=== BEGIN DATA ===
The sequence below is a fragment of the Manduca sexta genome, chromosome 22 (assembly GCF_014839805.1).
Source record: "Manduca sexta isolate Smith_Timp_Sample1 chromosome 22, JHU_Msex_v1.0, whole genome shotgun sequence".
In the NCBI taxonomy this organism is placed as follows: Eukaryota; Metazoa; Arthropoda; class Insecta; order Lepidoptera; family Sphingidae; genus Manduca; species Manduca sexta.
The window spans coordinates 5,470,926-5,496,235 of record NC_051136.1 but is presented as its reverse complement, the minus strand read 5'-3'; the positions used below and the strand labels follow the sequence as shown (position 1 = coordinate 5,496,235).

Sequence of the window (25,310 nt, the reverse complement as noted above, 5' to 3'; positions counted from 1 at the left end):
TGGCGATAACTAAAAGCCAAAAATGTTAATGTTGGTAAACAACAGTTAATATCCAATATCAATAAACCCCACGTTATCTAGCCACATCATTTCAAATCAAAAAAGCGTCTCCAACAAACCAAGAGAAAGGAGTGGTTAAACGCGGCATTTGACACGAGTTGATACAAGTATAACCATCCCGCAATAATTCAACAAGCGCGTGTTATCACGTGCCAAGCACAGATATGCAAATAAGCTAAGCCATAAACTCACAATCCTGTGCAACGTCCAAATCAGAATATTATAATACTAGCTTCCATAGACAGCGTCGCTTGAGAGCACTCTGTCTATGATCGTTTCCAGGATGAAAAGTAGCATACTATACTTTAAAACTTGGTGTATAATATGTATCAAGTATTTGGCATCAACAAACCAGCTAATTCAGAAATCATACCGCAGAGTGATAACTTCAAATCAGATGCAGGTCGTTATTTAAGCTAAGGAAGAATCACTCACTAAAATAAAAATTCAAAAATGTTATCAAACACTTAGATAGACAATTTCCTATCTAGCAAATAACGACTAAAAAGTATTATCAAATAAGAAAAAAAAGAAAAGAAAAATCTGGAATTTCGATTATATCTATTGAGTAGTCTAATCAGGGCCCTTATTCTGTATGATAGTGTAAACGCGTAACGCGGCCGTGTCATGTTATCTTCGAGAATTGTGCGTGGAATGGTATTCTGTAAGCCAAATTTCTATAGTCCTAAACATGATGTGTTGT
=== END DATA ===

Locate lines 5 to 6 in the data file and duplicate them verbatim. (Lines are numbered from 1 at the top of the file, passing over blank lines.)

Sequence of the window (25,310 nt, the reverse complement as noted above, 5' to 3'; positions counted from 1 at the left end):
TGGCGATAACTAAAAGCCAAAAATGTTAATGTTGGTAAACAACAGTTAATATCCAATATCAATAAACCCCACGTTATCTAGCCACATCATTTCAAATCAAAAAAGCGTCTCCAACAAACCAAGAGAAAGGAGTGGTTAAACGCGGCATTTGACACGAGTTGATACAAGTATAACCATCCCGCAATAATTCAACAAGCGCGTGTTATCACGTGCCAAGCACAGATATGCAAATAAGCTAAGCCATAAACTCACAATCCTGTGCAACGTCCAAATCAGAATATTATAATACTAGCTTCCATAGACAGCGTCGCTTGAGAGCACTCTGTCTATGATCGTTTCCAGGATGAAAAGTAGCATACTATACTTTAAAACTTGGTGTATAATATGTATCAAGTATTTGGCATCAACAAACCAGCTAATTCAGAAATCATACCGCAGAGTGATAACTTCAAATCAGATGCAGGTCGTTATTTAAGCTAAGGAAGAATCACTCACTAAAATAAAAATTCAAAAATGTTATCAAACACTTAGATAGACAATTTCCTATCTAGCAAATAACGACTAAAAAGTATTATCAAATAAGAAAAAAAAGAAAAGAAAAATCTGGAATTTCGATTATATCTATTGAGTAGTCTAATCAGGGCCCTTATTCTGTATGATAGTGTAAACGCGTAACGCGGCCGTGTCATGTTATCTTCGAGAATTGTGCGTGGAATGGTATTCTGTAAGCCAAATTTCTATAGTCCTAAACATGATGTGTTGT